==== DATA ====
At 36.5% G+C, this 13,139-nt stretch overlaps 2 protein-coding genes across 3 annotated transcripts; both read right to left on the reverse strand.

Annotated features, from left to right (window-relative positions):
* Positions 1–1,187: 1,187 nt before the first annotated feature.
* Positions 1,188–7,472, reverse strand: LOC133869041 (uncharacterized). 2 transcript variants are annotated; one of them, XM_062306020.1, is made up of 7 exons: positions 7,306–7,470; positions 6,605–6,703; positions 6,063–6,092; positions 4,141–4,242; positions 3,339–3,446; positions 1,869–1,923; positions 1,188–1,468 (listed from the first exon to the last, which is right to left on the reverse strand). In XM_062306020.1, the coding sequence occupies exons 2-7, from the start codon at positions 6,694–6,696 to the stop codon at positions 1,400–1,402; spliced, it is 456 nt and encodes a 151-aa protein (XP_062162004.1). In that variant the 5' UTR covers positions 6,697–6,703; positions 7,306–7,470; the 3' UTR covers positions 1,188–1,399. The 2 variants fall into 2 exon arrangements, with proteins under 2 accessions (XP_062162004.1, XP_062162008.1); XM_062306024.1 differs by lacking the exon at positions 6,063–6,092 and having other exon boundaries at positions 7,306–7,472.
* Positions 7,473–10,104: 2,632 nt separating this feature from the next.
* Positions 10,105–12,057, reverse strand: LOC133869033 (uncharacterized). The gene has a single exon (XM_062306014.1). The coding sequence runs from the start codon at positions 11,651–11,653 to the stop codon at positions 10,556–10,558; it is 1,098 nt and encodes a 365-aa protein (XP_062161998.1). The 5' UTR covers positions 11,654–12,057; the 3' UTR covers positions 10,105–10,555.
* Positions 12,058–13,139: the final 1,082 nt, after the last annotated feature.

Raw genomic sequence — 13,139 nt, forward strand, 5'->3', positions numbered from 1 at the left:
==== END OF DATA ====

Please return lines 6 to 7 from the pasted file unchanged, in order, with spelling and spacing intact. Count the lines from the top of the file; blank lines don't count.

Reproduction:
* Positions 10,105–12,057, reverse strand: LOC133869033 (uncharacterized). The gene has a single exon (XM_062306014.1). The coding sequence runs from the start codon at positions 11,651–11,653 to the stop codon at positions 10,556–10,558; it is 1,098 nt and encodes a 365-aa protein (XP_062161998.1). The 5' UTR covers positions 11,654–12,057; the 3' UTR covers positions 10,105–10,555.
* Positions 12,058–13,139: the final 1,082 nt, after the last annotated feature.